Sunday, July 31, 2022

Surveillance is pervasive: Yes, you are being watched, even if no one is looking for you

  The U.S. has the largest number of surveillance cameras per person in the world. Cameras are omnipresent on city streets and in hotels, restaurants, malls, and offices. They’re also used to screen passengers for the Transportation Security Administration. And then there are smart doorbells and other home security cameras.

  Most Americans are aware of video surveillance of public spaces. Likewise, most people know about online tracking – and want Congress to do something about it. But as a researcher who studies digital culture and secret communications, I believe that to understand how pervasive surveillance is, it’s important to recognize how physical and digital tracking work together.

Saturday, July 30, 2022

Food expiration dates don’t have much science behind them – a food safety researcher explains another way to know what’s too old to eat

  Florida’s outbreak of listeria has so far led to at least one death, 22 hospitalizations, and an ice cream recall since January. Humans get sick with listeria infections, or listeriosis, from eating soil-contaminated food, undercooked meat or dairy products that are raw, or unpasteurized. Listeria can cause convulsions, coma, miscarriage, and birth defects. And it’s the third leading cause of food poisoning deaths in the U.S.

  Avoiding unseen food hazards is the reason people often check the dates on food packaging. And printed with the month and year is often one of a dizzying array of phrases: “best by,” “use by,” “best if used before,” “best if used by,” “guaranteed fresh until,” “freeze by” and even a “born on” label applied to some beer.

Friday, July 29, 2022

Understanding why people reject science could lead to solutions for rebuilding trust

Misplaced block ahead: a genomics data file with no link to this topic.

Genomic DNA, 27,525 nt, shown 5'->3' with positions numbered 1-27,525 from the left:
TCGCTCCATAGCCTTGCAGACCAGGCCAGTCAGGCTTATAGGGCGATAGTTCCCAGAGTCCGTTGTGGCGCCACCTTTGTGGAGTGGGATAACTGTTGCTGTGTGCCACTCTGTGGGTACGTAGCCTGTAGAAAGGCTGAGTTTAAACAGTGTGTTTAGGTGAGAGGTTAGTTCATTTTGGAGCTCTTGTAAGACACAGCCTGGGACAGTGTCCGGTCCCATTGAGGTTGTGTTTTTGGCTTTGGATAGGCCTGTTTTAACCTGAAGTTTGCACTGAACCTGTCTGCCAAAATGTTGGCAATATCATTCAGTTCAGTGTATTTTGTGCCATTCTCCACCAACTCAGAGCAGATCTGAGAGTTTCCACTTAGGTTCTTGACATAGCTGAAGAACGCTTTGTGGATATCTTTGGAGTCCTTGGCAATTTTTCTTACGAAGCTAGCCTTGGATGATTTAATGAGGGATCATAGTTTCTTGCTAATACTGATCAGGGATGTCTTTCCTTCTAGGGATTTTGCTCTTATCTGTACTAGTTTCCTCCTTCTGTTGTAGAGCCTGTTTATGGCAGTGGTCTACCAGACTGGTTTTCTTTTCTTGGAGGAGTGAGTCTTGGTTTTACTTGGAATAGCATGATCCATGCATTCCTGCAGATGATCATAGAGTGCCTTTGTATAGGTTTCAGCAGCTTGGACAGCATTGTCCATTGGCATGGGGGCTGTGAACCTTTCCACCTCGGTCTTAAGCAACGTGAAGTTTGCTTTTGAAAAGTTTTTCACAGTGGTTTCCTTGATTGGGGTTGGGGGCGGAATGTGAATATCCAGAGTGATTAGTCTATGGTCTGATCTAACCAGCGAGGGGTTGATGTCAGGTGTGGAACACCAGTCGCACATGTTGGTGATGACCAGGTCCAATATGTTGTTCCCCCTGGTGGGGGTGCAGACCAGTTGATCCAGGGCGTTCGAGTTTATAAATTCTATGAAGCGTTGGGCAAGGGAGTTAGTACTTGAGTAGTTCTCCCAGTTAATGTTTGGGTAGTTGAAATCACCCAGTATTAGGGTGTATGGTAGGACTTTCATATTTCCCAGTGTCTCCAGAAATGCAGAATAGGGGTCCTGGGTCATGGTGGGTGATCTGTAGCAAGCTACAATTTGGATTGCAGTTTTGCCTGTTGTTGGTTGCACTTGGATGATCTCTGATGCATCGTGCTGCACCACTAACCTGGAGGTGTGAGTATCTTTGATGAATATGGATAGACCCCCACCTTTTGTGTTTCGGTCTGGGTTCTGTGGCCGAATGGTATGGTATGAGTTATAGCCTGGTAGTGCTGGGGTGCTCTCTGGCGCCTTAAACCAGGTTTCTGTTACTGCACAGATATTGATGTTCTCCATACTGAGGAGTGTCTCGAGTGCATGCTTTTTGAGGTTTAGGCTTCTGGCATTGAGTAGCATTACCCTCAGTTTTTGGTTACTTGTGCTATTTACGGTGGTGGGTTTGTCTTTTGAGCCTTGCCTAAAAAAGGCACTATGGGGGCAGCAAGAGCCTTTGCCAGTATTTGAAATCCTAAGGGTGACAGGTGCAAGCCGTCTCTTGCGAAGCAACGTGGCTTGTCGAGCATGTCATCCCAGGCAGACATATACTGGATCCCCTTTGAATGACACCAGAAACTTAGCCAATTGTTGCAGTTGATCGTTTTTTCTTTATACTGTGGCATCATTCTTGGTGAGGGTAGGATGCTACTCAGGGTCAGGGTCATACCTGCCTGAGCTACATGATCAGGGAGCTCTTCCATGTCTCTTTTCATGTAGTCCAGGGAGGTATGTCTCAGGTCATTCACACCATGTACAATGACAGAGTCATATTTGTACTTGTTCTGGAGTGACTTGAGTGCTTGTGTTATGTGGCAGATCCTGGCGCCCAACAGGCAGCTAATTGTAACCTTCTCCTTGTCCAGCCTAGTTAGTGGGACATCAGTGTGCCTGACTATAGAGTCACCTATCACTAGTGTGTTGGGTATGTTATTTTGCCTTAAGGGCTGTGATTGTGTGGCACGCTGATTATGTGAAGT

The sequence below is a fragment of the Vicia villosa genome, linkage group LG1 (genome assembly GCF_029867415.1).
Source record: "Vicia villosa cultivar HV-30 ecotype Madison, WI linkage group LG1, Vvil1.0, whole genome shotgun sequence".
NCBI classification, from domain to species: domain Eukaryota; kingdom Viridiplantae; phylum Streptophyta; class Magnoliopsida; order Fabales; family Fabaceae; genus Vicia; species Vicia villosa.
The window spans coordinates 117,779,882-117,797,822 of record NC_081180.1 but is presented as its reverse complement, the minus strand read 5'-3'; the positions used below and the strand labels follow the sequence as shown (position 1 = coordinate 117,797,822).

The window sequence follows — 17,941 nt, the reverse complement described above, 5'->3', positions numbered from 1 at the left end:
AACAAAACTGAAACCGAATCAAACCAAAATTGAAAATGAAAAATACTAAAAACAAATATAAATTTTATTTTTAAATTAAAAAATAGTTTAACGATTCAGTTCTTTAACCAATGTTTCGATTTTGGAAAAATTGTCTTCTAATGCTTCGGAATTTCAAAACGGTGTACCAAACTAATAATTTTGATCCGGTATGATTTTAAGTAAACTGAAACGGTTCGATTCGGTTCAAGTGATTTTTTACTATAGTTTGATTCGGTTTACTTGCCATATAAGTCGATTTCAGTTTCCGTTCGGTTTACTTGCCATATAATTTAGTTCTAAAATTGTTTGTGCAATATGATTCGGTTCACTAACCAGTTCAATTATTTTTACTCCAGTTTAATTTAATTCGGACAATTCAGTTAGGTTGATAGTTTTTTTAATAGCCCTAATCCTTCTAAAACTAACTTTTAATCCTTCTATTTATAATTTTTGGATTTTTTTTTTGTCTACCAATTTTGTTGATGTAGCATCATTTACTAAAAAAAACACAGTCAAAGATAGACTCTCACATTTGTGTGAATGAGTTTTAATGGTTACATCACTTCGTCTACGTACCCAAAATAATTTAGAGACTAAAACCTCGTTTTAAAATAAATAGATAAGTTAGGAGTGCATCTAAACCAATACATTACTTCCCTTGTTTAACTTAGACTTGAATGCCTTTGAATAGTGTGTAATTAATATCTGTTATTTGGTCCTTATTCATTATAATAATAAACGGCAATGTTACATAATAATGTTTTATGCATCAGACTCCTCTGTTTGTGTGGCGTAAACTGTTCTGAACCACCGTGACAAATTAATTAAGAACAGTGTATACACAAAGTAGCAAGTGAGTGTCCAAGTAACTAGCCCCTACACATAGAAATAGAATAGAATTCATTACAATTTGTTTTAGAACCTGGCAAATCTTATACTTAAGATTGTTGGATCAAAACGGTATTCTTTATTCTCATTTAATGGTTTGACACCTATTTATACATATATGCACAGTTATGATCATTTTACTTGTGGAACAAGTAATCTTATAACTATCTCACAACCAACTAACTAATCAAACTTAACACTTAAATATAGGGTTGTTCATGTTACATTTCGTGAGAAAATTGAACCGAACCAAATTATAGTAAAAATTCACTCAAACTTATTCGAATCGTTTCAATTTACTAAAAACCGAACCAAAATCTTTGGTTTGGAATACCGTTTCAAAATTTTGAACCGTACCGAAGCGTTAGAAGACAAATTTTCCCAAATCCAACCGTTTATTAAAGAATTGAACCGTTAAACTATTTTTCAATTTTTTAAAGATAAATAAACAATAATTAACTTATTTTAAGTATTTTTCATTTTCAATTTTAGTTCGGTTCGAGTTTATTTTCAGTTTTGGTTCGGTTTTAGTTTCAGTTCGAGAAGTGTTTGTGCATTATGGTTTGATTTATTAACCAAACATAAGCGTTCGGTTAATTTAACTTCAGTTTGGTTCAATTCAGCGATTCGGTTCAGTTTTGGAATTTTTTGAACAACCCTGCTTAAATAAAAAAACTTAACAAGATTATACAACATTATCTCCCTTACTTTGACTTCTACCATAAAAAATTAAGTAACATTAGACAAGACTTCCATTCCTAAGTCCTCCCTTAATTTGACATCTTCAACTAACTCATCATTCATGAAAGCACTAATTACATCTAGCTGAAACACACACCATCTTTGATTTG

Rejection of science is a huge problem, with many people refusing to get vaccines and denying the existence of climate change.

  Why are so many people anti-science? As experts on attitudes, persuasion, and how humans are impacted by scientific innovations, our recent research showed that there are four key reasons people reject scientific information.

Thursday, July 28, 2022

What the Bible actually says about abortion may surprise you

  In the days since the Supreme Court overturned Roe v. Wade, which had established the constitutional right to an abortion, some Christians have cited the Bible to argue why this decision should either be celebrated or lamented. But here’s the problem: This 2,000-year-old text says nothing about abortion.

  As a university professor of biblical studies, I am familiar with faith-based arguments Christians use to back up views of abortion, whether for or against. Many people seem to assume the Bible discusses the topic head-on, which is not the case.

Wednesday, July 27, 2022

Religious liberty has a long and messy history – and there is a reason Americans feel strongly about it

  At the close of its recent term the Supreme Court ruled on the cases of Carson v. Makin and Kennedy v. Bremerton School District, rekindling controversy over one of the most enduring issues in American history: religious liberty. Another of this term’s blockbuster decisions, Dobbs v. Jackson Women’s Health Organization, underlines the fact that religious beliefs and actions in the public realm matter. Whether the issue concerns religion and education, prayer, or reproduction, Americans feel strongly about their religious liberties.

Tuesday, July 26, 2022

5 ways to deal with burnout at work